Despite those demands on the Black & Gold, the nerves have never been too overwhelming for Coach - and his team - alike.
It stems from a comfort, not complacency, in knowing the identity of the team, and what they are able to bring each and every night.
When new faces come in, they blend into the team's personality - almost seamlessly.
"It’s just a continuation. I think our management team does a pretty good job of identifying guys that can come in and help us play within our identity and that’s what they’ve done," said Julien. "So I don’t see a big change in our team as far as its identity, its philosophy or anything else."
"They feel the same way we do, that we’re a team that’s going to hopefully compete at the end when it’s all said and done and give ourselves an opportunity," added Julien. "So they’re excited to come in and it just adds some new life to our team." At the same time, to be able to do that you have to add some quality."
Bruins, like Thornton, who have been in the league and with the team for a number of years, see the seamless fit - and alternate captain Chris Kelly's rundown sums up how they each individually complement the group.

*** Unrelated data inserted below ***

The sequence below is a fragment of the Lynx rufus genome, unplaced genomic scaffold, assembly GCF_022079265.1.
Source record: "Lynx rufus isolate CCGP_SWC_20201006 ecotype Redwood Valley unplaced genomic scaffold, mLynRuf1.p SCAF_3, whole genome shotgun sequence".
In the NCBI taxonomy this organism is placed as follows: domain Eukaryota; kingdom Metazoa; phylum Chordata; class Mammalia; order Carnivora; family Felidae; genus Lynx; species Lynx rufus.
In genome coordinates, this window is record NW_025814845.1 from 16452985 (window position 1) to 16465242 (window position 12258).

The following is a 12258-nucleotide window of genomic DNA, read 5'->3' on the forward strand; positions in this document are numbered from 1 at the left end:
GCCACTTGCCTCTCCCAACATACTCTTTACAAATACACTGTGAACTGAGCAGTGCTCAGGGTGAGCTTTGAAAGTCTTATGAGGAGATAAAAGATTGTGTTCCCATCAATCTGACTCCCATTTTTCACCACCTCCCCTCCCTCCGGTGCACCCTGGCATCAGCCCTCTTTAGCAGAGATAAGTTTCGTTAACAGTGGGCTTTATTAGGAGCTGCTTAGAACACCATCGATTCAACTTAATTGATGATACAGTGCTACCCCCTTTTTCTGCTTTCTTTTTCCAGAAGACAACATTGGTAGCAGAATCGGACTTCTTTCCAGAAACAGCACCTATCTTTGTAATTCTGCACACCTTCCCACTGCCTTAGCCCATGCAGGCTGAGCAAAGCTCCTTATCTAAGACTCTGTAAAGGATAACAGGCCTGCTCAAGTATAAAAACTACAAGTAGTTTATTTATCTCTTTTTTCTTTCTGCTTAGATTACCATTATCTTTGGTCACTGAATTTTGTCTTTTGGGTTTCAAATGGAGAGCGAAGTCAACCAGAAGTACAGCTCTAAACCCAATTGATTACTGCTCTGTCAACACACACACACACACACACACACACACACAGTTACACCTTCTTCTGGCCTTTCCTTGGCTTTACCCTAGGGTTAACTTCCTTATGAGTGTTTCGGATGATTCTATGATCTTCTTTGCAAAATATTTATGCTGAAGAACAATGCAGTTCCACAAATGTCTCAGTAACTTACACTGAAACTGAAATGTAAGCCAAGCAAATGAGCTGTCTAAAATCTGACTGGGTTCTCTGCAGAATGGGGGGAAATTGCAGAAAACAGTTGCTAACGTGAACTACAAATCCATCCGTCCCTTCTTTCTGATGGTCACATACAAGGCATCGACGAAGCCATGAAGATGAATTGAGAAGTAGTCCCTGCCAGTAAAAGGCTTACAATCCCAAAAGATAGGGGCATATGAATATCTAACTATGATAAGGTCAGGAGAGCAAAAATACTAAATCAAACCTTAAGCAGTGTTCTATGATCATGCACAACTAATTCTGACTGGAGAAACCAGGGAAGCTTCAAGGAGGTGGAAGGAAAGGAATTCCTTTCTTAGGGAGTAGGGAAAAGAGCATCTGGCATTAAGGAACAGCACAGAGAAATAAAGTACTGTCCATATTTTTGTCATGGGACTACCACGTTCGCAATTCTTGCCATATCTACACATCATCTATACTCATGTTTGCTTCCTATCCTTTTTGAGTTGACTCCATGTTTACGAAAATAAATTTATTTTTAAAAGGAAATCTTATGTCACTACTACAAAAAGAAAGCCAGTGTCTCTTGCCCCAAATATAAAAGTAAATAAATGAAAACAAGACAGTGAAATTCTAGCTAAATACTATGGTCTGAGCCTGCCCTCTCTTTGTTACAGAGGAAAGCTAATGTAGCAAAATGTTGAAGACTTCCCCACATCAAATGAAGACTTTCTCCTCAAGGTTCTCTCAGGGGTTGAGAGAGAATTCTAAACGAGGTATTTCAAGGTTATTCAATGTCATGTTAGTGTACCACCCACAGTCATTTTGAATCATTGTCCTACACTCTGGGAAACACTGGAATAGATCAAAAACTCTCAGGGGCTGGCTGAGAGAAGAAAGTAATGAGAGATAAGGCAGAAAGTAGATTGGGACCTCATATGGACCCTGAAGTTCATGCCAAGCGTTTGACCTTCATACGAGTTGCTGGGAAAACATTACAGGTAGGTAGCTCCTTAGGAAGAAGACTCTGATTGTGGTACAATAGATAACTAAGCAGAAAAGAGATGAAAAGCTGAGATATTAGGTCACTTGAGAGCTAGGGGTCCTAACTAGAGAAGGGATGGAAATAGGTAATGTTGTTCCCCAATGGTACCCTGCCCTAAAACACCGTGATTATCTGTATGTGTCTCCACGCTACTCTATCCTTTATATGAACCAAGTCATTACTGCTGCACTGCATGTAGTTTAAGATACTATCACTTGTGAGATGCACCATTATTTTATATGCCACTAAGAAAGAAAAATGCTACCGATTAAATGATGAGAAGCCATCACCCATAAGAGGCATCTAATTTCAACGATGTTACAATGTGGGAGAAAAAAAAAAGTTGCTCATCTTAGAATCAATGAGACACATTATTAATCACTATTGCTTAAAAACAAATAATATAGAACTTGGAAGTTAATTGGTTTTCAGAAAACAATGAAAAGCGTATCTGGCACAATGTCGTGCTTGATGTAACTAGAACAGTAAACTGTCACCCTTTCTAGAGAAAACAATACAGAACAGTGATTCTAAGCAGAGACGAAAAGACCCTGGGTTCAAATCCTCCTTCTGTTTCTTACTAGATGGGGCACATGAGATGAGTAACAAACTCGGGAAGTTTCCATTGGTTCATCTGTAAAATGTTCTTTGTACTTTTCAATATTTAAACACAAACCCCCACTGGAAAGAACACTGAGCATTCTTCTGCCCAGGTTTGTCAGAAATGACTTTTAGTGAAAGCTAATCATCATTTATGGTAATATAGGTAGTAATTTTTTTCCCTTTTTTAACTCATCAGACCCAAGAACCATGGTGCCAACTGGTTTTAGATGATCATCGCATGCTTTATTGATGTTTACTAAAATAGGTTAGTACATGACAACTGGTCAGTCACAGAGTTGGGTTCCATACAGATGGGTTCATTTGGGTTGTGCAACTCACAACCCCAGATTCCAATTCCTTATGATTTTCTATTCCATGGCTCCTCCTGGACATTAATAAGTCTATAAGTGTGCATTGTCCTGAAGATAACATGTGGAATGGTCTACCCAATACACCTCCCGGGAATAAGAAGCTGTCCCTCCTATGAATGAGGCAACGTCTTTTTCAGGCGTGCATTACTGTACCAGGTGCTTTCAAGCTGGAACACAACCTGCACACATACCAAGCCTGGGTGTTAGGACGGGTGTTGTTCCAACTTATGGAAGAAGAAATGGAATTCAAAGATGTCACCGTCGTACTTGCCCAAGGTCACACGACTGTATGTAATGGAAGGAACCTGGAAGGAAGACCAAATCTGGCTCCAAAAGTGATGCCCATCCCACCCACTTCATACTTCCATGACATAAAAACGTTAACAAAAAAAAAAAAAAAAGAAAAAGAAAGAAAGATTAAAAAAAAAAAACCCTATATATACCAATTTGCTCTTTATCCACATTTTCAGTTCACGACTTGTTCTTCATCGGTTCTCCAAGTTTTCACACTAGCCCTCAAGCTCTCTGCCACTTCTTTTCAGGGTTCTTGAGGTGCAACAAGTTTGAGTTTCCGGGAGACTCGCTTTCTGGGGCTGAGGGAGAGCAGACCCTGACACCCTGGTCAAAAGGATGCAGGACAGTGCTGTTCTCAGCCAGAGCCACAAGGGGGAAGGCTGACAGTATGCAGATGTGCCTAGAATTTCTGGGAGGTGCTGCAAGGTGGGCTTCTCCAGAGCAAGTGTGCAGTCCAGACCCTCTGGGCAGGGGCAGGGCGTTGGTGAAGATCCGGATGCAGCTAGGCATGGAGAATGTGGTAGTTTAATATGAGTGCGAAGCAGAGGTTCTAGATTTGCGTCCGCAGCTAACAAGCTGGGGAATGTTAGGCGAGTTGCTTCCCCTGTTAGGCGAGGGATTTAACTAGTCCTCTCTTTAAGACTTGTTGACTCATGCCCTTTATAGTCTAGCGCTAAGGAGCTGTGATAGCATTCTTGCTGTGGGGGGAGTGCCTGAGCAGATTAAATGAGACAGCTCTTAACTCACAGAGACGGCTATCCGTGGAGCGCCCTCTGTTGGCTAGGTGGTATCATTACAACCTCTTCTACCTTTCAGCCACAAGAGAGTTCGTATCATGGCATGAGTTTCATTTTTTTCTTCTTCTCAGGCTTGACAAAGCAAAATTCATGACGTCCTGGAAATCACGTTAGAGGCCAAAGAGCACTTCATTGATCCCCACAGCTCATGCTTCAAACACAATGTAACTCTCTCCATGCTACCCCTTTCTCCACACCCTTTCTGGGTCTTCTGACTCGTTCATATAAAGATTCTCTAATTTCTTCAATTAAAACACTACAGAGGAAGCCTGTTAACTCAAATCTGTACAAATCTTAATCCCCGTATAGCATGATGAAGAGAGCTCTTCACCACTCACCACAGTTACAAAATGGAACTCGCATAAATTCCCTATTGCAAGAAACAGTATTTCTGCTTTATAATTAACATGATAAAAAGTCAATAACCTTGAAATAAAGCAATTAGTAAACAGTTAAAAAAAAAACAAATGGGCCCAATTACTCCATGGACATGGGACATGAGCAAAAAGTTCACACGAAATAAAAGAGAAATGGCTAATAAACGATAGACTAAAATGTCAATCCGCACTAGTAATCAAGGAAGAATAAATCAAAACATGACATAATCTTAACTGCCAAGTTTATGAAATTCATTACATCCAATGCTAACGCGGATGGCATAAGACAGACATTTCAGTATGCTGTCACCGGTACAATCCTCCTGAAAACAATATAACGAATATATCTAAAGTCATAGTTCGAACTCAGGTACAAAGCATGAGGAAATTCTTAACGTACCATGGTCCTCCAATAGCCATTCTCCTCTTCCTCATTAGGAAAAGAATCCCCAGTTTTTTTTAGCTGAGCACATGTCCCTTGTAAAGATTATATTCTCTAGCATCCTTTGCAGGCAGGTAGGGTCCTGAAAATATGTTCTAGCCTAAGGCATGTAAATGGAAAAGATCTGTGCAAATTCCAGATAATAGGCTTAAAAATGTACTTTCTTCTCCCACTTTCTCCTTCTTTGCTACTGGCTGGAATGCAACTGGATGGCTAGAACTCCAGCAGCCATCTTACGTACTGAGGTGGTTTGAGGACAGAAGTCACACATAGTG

"Obviously when you get a future Hall of Famer in Jarome Iginla that’s always a bonus; everyone knows what he brings to the table," said Kelly. "And I think Loui Eriksson, before he got here, I think everyone was saying he’s one of the most underrated players. And I see why, he does everything extremely well. He’s a smart player out there and I think he’ll complement Bergy and Marchy extremely well. And Reilly, it’s been fun playing with him. He’s young and full of energy and that’s always good."
"And Chad, Chad’s fit in quite nice with Tuukka…There’s so many new faces, but all the guys, this is an easy locker room to come into. And everyone feels welcome, I know when I was a new guy it didn’t take me much time to adjust. So we’re looking forward to it."
Those "new faces" - well, they're no longer "new" to these Bruins, but as the regular season progresses, they'll become even more acclimated to this team and fan base.
"There's definitely still going to be a lot of pressure; I'm just really excited to put the uniform on and have a sold out crowd to play in front of," said Smith, Chris Kelly's new right winger.
Whether it's the town, the fans, the coaches, the players on and off the ice, the Bruins' identity is reflected throughout all facets.
"The guys work hard and are very focused when it comes to practice and game time but they have a lot of fun in the room and they enjoy playing together and they’ve definitely made it a nice transition as far as feeling comfortable," said Iginla. "And it’s been nice to be able to be here with with them and get comfortable."
That comfort heading into 2013-14 doesn't leave many nerves in Julien's system.
"I’ve got a pretty good idea of what we’ve got. I think right now, 'not nervous' is just about, my focus is on our team going out and playing its game," said the bench boss.
"To me, I feel confident in the guys that we have," he added.
"Now it’s up to us to get off to a good start."